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Links to my published articles online
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2006
Adolescent Diary Weblogs and the Unseen Audience

2005
Conversations in the Blogosphere: An Analysis "from the Bottom Up". Hawaii International Conference on System Sciences (HICSS-38) Best Paper Nominee.

Weblogs as a bridging genre

2004
Bridging the Gap: A Genre Analysis of Weblogs. Winner of the 2004 EduBlog Awards as best paper.

Common Visual Design Elements of Weblogs

Women and Children Last: The Discursive Construction of Weblogs

Time until my next publication submission deadline
27 March 2006 23:59:59 UTC-0500


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2005
The Performativity of Naming: Adolescent Weblog Names as Metaphor

2004
Buxom Girls and Boys in Baseball Hats: Adolescent Avatars in Graphical Chat Spaces

Time until my next conference submission deadline
31 March 2006 23:59:59 UTC-0500


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Adolescents and Teens Online Bibiliography
Last updated July 8, 2005.

Weblog and Blog Bibliography
Last Updated November 22, 2005.

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My Book2
New books are added but reading status is rarely accurate.


January 12, 2006

Writing Letters of Recommendation

Bardiac has a post on Writing Letters of Recommendation that breaks down the process very nicely. If you have to write letters for students this is good advice, likewise it is good reading for those of us that will one day be asking for such letters. This post, which I have sampled below, is very good reading for anyone for whom letters of recommendation factor into their working lives.

First, I try to figure out what my audience needs: I think, mostly, employers and graduate admissions folks want to know that the student is smart enough to do whatever it is, communicates well (verbally and in writing), listens, has ideas, and has at least the potential to contribute to whatever community is at stake. In order to "trust" my evaluation, the reader has to know how or why I've come to have my opinion, and then needs some good examples to see that my opinion is well-founded.

So, I start out with an introductory paragraph that tells a little about how I know the student, and for how long. The first sentence usually says something about how pleased I am to write on my student's behalf. That "pleasedness" is somewhat coded, of course. But I don't push that coding with any real skill, I'm afraid. I'm generally "pleased" or "very pleased" to recommend student X to program Y. If I'm not pleased (and for some reason haven't convinced the student that I'm a BAD choice), then I am just writing this letter for student X, rather than recommending student X. (I've written perhaps one of those letters?)

In the introductory paragraph, I introduce the student by first and last name, give information about classes (with semester/dates, if appropriate), advising, and so forth, being as specific as possible.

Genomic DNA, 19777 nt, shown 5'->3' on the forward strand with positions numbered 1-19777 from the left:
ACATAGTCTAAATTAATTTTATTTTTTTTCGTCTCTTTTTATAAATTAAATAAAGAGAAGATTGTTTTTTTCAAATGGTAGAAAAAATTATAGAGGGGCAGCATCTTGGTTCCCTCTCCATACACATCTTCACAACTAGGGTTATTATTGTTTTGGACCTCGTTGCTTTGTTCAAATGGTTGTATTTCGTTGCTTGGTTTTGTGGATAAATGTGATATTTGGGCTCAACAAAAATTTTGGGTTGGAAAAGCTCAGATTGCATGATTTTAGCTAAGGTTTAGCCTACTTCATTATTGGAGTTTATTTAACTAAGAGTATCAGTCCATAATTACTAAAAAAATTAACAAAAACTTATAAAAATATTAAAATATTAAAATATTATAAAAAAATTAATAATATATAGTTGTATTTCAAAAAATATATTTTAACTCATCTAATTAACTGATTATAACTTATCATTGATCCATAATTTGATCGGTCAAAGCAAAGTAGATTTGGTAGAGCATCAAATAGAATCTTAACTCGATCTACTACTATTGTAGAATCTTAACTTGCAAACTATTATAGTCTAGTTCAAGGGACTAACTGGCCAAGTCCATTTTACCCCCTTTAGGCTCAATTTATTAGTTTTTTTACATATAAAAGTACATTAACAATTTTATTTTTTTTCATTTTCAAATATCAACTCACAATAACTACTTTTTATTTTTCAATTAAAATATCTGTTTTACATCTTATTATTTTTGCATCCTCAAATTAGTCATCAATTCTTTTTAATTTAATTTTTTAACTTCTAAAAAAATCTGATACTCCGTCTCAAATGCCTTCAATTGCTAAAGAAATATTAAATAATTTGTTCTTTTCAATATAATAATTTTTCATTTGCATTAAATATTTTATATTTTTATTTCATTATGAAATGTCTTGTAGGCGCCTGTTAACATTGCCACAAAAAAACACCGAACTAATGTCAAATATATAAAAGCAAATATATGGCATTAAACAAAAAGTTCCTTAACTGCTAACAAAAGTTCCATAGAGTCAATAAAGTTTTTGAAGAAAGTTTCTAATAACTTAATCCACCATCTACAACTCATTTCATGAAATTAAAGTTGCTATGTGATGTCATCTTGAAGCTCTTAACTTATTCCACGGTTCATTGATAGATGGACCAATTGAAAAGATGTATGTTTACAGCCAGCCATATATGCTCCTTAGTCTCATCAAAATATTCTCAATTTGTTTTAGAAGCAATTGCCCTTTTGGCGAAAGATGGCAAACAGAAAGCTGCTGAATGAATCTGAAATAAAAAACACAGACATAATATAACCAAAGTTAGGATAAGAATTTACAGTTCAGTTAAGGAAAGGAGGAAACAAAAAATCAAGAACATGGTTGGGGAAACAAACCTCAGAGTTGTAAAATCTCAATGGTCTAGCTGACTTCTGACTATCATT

In the next section (which may be one or two paragraphs), I talk about the student's written work, again, as specifically as possible. This is where my previous advice about getting papers for letter writers helps me tons. I can quickly glance over the paper, get the title, thesis, and my response. I can also remind myself how well the student constructed the argument or whatever. If I've had the student several times, I emphasize the most recent work, and may also talk about the student's growth over the time I've known him/her. I use Ms/Mr X to talk about the student in this section.

In the third section, I talk about the student as a member of the community, in class, in the department or university, and so on. At this point, I generally switch to using the student's first name because I think this reflects the more personal nature of this sort of evaluation. If I don't switch, the letter seems cooler, somehow. Again, if I've known the student for a while, I can talk about his/her growth, his/her interests, and so on. I try to be as specific as I can; it helps a LOT if the student gives me his/her letter of application or statement of purpose, or reminds me about activities s/he's been involved with.

This section is where I deal with apparent problems in the application. For example, a couple years ago I had a rather wonderfully smart student who just didn't apply him/herself much. C had good ideas, was an intelligent, helpful participant in class when s/he was there, and was very capable. I LEARNED from C's work. C was also busy with things in life that had nothing to do with school, and so managed mediocre grades.

A few years after graduating, C decided s/he wanted to go to graduate school, and came to talk to me about a letter of recommendation. I responded honestly that while I thought C had great potential and could certainly do the work of graduate school, his/her grades didn't reflect that very well, and so forth. We talked a good bit about why C wanted to go on, what C wanted to do, and so forth, and I agreed to write the letter. In this section, then, I talked about our conversation, C's grades, C's strengths which I believed could lead to great success, why I thought C was ready to take real advantage of opportunities, and why C would be a wonderful member of a graduate school community. Whether because of or in spite of my letter, C was accepted to the graduate program s/he most wanted, and appears (from recent communications) to be thriving there.

In the final paragraph, I quickly reiterate my recommendation and offer to provide further information if the reader wants it. Here, again, I should probably do more with the code words, but I just don't seem to have them down in a meaningful way.

Posted by prolurkr at January 12, 2006 05:57 PM

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